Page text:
1

Title at the Top (first screen shown) Why? It's familiar. Many popular applications use a similar layout and straying from that could result in confusion. That said, I would hope that the title of the workspace would be mutually exclusive of the tab where work is done. It would be my hope that when a new workspace is opened, one tab would always show by ...


1

By 'dummy tab' you mean placing that link directly onto the surface, in lieu of a tab? Yes, that is preferable to my mind. It presents crisper, more direct navigation: Your link doesn't need to be discovered beneath a tab that presumably has to hint at the presence of a link, which is superfluous... unless your hyperlink is extremely long and for some reason ...


1

Put some explanation of what that url is on last tab . Put url at centre.


1

You could have tabs, and have the external link off to the side: This way you can keep the name as the general content type (but not make them click a tab just for a link), and show them the URL (and the concept/functionality) they're going to get:


1

My guess is it would have to do with usability. In the case of the apps using top navigation bar (which, by the way, is also a recommended navigation pattern for Android Apps), usability may be better off by having the "lesser used" actions far away from the user's thumb. By doing this, they free up the space for users to swipe or choose any of the more ...


1

I think the version where the title is on the left of the tabs reads easier, shows the relationship better and makes more sense.


1

First solution is vertical scroll, often used on mobile. With placing arrows right, and when needed left.. Second solution is having "toogle more" button on end, where you toggle all other tabs that didnt fit. Thirds solution is "mega drop down", as you maybe can think that tabs are not best solution if you have so many items.


1

Although the usual norm for a dashboard is to keep a viewable height, they can be made to scroll vertically as what happens in Google Analytics and a lot of other analytics pages. Instead of creating multiple tabs, it is best to try to sort multiple of them in a single long scroll page particularly useful when the same filter is applicable, makes it easier ...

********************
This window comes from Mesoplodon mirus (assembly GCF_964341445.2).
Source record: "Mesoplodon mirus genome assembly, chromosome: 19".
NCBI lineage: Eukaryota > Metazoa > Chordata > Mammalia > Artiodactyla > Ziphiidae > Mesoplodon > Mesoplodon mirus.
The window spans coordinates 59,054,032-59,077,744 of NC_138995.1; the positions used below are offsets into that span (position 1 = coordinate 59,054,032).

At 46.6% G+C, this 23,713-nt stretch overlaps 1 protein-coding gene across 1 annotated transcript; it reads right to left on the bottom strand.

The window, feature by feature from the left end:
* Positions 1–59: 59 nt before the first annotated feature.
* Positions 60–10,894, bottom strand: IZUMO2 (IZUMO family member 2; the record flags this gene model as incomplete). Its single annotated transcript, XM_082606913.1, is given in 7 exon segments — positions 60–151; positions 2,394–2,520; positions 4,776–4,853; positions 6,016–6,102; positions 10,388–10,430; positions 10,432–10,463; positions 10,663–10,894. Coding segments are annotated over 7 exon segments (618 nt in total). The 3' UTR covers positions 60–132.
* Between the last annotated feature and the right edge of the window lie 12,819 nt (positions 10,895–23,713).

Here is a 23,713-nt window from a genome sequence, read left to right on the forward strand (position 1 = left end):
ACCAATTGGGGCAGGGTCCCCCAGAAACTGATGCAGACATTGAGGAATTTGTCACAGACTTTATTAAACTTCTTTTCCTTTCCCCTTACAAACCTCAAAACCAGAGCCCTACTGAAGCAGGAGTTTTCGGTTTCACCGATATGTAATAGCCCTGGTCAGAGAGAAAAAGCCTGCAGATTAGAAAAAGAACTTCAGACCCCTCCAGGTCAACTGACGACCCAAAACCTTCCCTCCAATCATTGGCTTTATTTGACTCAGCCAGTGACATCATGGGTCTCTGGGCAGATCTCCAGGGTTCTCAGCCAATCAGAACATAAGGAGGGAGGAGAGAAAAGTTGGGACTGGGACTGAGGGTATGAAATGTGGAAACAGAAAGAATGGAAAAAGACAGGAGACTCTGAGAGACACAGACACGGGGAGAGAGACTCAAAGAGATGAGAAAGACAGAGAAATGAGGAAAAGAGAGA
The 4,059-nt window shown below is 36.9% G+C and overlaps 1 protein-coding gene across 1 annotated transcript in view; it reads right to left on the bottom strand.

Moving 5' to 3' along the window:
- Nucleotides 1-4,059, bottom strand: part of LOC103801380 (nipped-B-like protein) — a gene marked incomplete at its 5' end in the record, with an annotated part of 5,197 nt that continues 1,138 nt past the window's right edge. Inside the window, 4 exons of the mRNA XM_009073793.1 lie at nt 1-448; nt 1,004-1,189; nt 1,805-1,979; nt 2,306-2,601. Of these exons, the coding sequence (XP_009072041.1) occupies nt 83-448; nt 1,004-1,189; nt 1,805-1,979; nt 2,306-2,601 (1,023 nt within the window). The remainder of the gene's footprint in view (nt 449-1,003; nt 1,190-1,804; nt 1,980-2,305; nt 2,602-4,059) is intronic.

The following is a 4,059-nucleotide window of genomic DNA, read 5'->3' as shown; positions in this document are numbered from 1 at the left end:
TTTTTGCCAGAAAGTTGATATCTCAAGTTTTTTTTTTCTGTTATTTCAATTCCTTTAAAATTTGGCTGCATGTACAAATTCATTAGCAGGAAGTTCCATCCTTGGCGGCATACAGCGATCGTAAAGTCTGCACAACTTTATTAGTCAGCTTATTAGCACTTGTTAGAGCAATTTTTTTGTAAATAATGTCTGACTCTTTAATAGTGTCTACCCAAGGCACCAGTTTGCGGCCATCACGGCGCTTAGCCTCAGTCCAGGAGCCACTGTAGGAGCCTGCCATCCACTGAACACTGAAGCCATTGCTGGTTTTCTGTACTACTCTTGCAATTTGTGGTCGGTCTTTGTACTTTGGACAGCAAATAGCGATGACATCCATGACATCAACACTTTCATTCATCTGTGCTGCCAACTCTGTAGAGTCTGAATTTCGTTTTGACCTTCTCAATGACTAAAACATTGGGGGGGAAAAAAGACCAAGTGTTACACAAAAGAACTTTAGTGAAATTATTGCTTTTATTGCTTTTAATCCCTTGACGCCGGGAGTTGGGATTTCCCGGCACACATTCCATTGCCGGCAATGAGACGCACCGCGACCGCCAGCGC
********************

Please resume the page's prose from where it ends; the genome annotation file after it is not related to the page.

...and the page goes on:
1

I am not sure how log you can allow user to add new tabs, and also not sure if tabs can be combined into one group like, - Group 1 -> Tab1 , Tab2, Tab3 - Group 2 -> Tab4 - Group 3 -> Tab7, Tab8 and so on Then like menu hierarchy we can give UI which would be more simpler to user to access each section. If Not then there are more other two ...


1

I think the problem comes because you're mixing READING and EDITING screens. If you're editing, you need to make it very clear. Your action buttons (please do not confuse with CTA) make sense on an edition page, but of course, they're not needed if the user is viewing data. This is why you're facing this problem: in one screen you have nothing to save, ...


1

There are several different possibilities to place the dashboards. The most suitable control may vary depending on the context. Carousel tabs: Allow you to quickly switch between 2-3 options, other options are hidden. In general, tabs keep the options visible at all times which makes it quick and easy to switch between options. On the other hand the take up ...


1

If I understood your question correctly, you are talking about nested tab bars, right? Have you considered placing the main navigation into a sidebar on the left side of the screen? This way, you end up with a menu, that is commonly used and known by users, and also accomplish a clear distinction between your main navigation and your lower-level tabs. Here ...


1

Nothing wrong with tabs There is nothing wrong with two sets of tabs. Tabs are a commonly used pattern and mostly well understood by people, using something unusual and new might leave users more confused. From your sketch it looks like you maintain a clear hierarchy, as long as that is maintained in the visual design it should work fine (assuming it's a ...